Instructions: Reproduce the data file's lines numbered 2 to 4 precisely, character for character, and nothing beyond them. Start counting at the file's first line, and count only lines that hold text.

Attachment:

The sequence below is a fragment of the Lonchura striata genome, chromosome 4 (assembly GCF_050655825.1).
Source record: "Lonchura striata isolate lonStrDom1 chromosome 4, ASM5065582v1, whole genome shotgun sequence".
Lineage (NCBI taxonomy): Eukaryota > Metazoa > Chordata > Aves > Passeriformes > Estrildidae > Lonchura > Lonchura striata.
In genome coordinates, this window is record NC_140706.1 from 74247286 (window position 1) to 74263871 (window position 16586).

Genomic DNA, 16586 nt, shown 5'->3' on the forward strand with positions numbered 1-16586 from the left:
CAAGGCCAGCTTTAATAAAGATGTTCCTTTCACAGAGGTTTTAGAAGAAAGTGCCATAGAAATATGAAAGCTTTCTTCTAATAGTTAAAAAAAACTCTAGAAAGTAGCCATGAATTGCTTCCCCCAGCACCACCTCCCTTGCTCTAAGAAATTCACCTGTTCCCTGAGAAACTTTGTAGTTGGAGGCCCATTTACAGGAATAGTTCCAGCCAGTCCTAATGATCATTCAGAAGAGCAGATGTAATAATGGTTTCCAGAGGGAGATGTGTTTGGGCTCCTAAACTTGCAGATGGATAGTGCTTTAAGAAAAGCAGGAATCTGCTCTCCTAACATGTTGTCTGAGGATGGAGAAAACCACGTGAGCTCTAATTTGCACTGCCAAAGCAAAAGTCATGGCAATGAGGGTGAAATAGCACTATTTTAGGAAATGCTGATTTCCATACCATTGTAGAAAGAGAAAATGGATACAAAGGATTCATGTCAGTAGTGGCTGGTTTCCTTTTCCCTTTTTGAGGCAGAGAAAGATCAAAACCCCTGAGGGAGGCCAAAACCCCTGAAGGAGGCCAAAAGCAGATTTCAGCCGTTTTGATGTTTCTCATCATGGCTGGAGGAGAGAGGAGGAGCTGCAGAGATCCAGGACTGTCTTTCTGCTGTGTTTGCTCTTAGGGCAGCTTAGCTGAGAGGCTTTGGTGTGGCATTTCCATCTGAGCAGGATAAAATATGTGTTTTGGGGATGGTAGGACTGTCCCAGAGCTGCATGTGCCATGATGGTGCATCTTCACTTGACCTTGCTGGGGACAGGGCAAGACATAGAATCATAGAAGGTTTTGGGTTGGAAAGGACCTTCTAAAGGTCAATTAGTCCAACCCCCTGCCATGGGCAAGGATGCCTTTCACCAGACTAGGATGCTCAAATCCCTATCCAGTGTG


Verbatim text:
Source record: "Lonchura striata isolate lonStrDom1 chromosome 4, ASM5065582v1, whole genome shotgun sequence".
Lineage (NCBI taxonomy): Eukaryota > Metazoa > Chordata > Aves > Passeriformes > Estrildidae > Lonchura > Lonchura striata.
In genome coordinates, this window is record NC_140706.1 from 74247286 (window position 1) to 74263871 (window position 16586).